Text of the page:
Routes to diagnosis and treatment of Cholangiocarcinoma (AMMF)


Inequalities in the speed and quality of diagnosis and the management of cancer may have an impact on outcome. Cholangiocarcinoma (CCA) is typically asymptomatic in early stage disease and so most patients present with advanced disease. In England, half of the patients with cholangiocarcinoma are diagnosed during an emergency presentation, and currently available data show these patients have a 12-month net survival of 16.7%.

Previous studies by the National Cancer Registry and Analysis Service (NCRAS) have found that diagnosis in this patient group is less likely to be by routes associated with a better outcome, and that this has not improved over time in-line with improvements seen in other cancers. It is also thought that access to treatment might vary amongst this patient group.

The purpose of this study is to describe the route to diagnosis and treatment of CCA patients, as well as the geographic variation in these factors across England. The results of the study will support future work on reducing the health inequality and identifying areas for targeted service improvement.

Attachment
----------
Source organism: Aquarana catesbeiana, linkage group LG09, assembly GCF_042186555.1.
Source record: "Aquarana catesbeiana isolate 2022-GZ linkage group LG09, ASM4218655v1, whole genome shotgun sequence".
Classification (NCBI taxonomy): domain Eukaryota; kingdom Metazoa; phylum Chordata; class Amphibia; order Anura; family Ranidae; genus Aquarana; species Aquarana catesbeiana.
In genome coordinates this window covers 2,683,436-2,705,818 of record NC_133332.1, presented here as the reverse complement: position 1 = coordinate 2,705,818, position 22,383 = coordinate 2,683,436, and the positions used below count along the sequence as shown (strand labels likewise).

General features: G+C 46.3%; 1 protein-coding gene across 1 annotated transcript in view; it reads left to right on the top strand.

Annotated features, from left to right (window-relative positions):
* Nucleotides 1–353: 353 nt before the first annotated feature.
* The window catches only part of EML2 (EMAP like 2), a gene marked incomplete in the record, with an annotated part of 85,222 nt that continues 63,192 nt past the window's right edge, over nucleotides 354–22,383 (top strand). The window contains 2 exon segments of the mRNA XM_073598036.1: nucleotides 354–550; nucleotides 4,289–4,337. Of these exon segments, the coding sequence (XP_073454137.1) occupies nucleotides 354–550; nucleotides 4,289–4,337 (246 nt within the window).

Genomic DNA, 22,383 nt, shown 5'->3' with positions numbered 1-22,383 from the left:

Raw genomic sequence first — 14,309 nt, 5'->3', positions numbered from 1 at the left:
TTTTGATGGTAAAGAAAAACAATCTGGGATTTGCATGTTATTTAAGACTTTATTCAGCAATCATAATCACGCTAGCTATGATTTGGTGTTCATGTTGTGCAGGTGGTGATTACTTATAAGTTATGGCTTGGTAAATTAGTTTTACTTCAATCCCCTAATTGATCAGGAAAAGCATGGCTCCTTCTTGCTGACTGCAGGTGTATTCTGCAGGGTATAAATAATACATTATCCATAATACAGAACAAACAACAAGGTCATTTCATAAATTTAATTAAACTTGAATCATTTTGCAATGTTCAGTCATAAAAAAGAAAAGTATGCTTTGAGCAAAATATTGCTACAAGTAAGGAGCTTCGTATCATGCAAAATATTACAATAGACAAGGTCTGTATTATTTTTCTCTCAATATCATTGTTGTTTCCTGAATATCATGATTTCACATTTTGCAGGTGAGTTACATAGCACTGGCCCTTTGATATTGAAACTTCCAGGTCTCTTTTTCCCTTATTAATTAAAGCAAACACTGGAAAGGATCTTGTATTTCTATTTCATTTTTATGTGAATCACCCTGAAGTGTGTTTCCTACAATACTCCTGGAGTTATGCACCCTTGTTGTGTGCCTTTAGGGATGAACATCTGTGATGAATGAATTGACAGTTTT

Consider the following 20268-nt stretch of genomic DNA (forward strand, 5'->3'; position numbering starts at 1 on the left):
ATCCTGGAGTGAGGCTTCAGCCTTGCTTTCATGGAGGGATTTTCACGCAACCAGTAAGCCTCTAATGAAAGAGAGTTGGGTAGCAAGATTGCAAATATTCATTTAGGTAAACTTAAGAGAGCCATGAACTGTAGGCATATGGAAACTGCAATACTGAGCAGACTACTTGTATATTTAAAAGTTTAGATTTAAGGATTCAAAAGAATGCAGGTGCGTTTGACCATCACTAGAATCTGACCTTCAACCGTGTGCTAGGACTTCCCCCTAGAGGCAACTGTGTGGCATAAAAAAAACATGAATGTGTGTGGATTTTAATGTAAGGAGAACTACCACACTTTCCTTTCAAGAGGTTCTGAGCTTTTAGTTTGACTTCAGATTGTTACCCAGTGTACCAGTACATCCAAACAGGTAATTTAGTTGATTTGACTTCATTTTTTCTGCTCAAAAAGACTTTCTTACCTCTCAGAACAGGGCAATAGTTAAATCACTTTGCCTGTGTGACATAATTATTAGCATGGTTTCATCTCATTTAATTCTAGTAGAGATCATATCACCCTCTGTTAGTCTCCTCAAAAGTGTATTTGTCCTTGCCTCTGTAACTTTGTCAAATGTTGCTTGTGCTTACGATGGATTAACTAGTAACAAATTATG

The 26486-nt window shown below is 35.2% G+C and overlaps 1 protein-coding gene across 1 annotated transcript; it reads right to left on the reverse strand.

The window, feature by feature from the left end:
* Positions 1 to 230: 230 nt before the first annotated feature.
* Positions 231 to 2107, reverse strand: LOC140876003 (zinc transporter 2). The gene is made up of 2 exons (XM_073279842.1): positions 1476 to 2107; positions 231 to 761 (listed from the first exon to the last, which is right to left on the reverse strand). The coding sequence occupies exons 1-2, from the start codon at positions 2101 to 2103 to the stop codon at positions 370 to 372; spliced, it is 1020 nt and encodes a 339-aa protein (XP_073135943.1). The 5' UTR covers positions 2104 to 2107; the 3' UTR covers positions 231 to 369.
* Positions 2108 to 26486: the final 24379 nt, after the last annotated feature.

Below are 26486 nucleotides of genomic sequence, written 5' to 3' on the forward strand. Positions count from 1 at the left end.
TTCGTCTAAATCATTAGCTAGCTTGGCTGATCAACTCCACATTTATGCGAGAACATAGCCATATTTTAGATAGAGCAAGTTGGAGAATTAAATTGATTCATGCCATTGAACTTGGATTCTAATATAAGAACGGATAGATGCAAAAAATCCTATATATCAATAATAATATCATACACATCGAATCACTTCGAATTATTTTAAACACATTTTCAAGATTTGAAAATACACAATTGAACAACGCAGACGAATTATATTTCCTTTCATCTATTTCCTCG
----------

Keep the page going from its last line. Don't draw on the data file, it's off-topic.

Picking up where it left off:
In collaboration with:

This work was commissioned by the AMMF and undertaken in collaboration with NHS England.



Report to AMMF in 2022.
Journal papers in preparation


Zalin-Miller A, Jose S, Knott C, Paley L, Tataru D, Morement H, Toledano MB, Khan SA. Regional variation in routes to diagnosis of cholangiocarcinoma in England from 2006 to 2017. World J Gastroenterol. 2023 Jun 28;29(24):3825-3842. doi: 10.3748/wjg.v29.i24.3825. PMID: 37426314; PMCID: PMC10324535. 


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